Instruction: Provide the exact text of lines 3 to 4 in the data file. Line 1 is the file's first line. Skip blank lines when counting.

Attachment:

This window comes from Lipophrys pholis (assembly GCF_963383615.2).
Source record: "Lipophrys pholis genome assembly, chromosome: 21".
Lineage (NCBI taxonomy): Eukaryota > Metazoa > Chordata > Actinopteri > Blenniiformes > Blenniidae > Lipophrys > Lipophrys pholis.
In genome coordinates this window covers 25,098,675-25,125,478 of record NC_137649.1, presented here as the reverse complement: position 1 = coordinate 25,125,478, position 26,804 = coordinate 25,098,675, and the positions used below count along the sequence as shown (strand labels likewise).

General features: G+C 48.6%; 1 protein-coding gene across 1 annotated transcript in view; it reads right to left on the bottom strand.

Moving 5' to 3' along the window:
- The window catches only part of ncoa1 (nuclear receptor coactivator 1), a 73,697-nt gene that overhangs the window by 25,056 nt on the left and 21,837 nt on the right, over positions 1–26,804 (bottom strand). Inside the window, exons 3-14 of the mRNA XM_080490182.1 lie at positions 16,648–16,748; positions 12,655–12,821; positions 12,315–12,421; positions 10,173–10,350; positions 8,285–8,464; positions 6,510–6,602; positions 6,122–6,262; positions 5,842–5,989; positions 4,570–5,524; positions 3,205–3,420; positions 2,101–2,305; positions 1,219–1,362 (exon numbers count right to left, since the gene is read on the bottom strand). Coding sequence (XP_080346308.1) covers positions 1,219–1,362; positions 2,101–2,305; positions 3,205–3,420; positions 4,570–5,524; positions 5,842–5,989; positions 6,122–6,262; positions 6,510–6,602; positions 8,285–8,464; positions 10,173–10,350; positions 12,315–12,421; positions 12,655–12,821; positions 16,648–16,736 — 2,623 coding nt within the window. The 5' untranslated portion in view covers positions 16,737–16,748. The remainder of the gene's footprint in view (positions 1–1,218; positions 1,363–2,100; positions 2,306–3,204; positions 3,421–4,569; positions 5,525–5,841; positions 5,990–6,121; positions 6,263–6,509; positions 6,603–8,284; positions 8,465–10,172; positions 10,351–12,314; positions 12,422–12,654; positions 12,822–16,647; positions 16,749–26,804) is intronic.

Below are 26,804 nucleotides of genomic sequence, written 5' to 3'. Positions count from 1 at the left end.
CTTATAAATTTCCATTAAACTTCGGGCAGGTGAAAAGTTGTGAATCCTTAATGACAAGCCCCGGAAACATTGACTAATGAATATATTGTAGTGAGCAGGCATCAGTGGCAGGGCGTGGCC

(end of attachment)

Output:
Lineage (NCBI taxonomy): Eukaryota > Metazoa > Chordata > Actinopteri > Blenniiformes > Blenniidae > Lipophrys > Lipophrys pholis.
In genome coordinates this window covers 25,098,675-25,125,478 of record NC_137649.1, presented here as the reverse complement: position 1 = coordinate 25,125,478, position 26,804 = coordinate 25,098,675, and the positions used below count along the sequence as shown (strand labels likewise).